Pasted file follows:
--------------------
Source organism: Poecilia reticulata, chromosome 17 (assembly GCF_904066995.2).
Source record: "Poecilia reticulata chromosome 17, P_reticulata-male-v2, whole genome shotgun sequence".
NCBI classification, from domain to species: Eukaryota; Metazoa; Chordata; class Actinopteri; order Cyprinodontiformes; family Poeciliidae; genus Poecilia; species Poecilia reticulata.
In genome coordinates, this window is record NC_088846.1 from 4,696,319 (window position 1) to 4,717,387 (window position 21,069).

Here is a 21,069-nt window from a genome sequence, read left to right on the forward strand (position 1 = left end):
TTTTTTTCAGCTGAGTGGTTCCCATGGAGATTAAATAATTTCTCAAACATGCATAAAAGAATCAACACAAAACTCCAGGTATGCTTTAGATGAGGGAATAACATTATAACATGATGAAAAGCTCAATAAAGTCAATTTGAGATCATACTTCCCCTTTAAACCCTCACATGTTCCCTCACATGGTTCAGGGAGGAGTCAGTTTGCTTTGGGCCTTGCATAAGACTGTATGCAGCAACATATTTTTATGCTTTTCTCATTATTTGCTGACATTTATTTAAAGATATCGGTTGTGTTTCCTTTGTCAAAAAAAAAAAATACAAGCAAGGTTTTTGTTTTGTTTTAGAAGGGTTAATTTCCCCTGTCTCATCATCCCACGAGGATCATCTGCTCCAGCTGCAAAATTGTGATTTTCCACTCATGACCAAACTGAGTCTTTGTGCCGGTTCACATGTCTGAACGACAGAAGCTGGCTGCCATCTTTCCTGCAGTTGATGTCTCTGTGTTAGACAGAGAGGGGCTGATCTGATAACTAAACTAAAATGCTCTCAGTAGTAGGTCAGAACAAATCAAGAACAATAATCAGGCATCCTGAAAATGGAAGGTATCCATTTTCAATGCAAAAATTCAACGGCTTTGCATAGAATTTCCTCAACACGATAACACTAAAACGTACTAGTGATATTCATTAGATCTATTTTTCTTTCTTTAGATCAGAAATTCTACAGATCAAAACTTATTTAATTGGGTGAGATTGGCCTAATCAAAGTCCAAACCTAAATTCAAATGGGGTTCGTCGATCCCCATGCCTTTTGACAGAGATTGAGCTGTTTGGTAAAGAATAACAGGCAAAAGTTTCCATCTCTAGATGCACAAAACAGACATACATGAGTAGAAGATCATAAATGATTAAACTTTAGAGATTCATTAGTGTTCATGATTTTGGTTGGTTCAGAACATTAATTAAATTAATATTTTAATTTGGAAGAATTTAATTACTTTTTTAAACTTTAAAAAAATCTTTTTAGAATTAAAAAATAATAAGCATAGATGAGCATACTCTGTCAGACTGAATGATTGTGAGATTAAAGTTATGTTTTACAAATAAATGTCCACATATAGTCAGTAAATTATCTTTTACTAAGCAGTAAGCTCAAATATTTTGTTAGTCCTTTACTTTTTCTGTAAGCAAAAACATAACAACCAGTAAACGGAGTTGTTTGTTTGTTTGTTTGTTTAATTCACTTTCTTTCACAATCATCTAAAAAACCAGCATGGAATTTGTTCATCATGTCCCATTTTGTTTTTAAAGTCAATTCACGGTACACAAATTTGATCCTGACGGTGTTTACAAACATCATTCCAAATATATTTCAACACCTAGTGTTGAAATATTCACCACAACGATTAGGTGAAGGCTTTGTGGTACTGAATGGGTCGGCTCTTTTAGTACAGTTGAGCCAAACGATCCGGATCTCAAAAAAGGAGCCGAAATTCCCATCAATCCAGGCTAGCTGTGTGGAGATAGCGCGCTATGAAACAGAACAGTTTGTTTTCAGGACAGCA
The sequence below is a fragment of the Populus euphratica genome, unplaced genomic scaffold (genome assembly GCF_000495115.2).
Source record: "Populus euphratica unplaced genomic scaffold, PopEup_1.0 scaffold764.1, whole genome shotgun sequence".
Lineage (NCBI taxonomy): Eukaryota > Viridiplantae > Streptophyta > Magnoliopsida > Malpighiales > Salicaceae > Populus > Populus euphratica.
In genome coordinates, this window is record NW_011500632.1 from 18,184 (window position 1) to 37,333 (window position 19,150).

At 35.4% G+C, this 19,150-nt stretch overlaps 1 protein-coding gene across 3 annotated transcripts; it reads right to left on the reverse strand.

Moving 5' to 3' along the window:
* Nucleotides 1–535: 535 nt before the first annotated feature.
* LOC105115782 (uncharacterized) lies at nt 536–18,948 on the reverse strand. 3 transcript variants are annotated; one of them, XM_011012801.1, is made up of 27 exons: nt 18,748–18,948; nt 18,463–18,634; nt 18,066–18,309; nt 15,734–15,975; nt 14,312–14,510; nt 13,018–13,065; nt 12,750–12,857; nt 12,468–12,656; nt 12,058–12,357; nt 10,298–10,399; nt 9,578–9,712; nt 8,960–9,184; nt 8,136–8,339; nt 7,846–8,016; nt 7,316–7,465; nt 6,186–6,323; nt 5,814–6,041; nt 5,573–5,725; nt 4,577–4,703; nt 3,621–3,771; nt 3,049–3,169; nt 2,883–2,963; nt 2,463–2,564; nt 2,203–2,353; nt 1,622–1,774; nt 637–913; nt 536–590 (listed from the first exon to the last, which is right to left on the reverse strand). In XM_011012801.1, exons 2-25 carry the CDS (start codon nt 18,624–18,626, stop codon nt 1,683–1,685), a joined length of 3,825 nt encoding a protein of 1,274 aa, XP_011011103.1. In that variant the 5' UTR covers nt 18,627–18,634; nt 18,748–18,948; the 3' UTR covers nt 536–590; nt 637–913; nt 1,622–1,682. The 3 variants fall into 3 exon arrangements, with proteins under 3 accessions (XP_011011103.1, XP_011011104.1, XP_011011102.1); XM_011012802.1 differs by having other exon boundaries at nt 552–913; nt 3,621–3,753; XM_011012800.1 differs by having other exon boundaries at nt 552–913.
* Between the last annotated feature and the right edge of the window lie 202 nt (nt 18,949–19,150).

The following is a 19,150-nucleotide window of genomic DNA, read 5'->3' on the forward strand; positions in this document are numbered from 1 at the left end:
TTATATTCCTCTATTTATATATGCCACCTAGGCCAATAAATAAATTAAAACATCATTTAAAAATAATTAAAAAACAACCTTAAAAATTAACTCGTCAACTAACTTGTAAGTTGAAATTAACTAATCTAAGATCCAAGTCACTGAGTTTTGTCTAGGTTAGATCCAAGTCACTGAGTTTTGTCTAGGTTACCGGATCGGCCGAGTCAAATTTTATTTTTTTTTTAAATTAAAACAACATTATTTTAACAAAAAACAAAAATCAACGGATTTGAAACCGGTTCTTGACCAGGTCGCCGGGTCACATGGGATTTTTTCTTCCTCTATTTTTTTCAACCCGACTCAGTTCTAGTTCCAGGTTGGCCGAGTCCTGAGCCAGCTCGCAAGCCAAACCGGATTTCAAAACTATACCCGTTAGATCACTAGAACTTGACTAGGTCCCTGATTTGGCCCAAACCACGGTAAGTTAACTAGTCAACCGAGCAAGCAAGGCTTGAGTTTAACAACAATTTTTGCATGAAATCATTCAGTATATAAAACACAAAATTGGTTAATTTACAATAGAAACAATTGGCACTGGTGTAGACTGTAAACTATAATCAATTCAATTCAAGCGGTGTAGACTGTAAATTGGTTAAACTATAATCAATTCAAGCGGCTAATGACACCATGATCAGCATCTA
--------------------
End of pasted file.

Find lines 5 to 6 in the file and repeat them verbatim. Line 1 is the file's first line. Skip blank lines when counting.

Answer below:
Here is a 21,069-nt window from a genome sequence, read left to right on the forward strand (position 1 = left end):
TTTTTTTCAGCTGAGTGGTTCCCATGGAGATTAAATAATTTCTCAAACATGCATAAAAGAATCAACACAAAACTCCAGGTATGCTTTAGATGAGGGAATAACATTATAACATGATGAAAAGCTCAATAAAGTCAATTTGAGATCATACTTCCCCTTTAAACCCTCACATGTTCCCTCACATGGTTCAGGGAGGAGTCAGTTTGCTTTGGGCCTTGCATAAGACTGTATGCAGCAACATATTTTTATGCTTTTCTCATTATTTGCTGACATTTATTTAAAGATATCGGTTGTGTTTCCTTTGTCAAAAAAAAAAAATACAAGCAAGGTTTTTGTTTTGTTTTAGAAGGGTTAATTTCCCCTGTCTCATCATCCCACGAGGATCATCTGCTCCAGCTGCAAAATTGTGATTTTCCACTCATGACCAAACTGAGTCTTTGTGCCGGTTCACATGTCTGAACGACAGAAGCTGGCTGCCATCTTTCCTGCAGTTGATGTCTCTGTGTTAGACAGAGAGGGGCTGATCTGATAACTAAACTAAAATGCTCTCAGTAGTAGGTCAGAACAAATCAAGAACAATAATCAGGCATCCTGAAAATGGAAGGTATCCATTTTCAATGCAAAAATTCAACGGCTTTGCATAGAATTTCCTCAACACGATAACACTAAAACGTACTAGTGATATTCATTAGATCTATTTTTCTTTCTTTAGATCAGAAATTCTACAGATCAAAACTTATTTAATTGGGTGAGATTGGCCTAATCAAAGTCCAAACCTAAATTCAAATGGGGTTCGTCGATCCCCATGCCTTTTGACAGAGATTGAGCTGTTTGGTAAAGAATAACAGGCAAAAGTTTCCATCTCTAGATGCACAAAACAGACATACATGAGTAGAAGATCATAAATGATTAAACTTTAGAGATTCATTAGTGTTCATGATTTTGGTTGGTTCAGAACATTAATTAAATTAATATTTTAATTTGGAAGAATTTAATTACTTTTTTAAACTTTAAAAAAATCTTTTTAGAATTAAAAAATAATAAGCATAGATGAGCATACTCTGTCAGACTGAATGATTGTGAGATTAAAGTTATGTTTTACAAATAAATGTCCACATATAGTCAGTAAATTATCTTTTACTAAGCAGTAAGCTCAAATATTTTGTTAGTCCTTTACTTTTTCTGTAAGCAAAAACATAACAACCAGTAAACGGAGTTGTTTGTTTGTTTGTTTGTTTAATTCACTTTCTTTCACAATCATCTAAAAAACCAGCATGGAATTTGTTCATCATGTCCCATTTTGTTTTTAAAGTCAATTCACGGTACACAAATTTGATCCTGACGGTGTTTACAAACATCATTCCAAATATATTTCAACACCTAGTGTTGAAATATTCACCACAACGATTAGGTGAAGGCTTTGTGGTACTGAATGGGTCGGCTCTTTTAGTACAGTTGAGCCAAACGATCCGGATCTCAAAAAAGGAGCCGAAATTCCCATCAATCCAGGCTAGCTGTGTGGAGATAGCGCGCTATGAAACAGAACAGTTTGTTTTCAGGACAGCA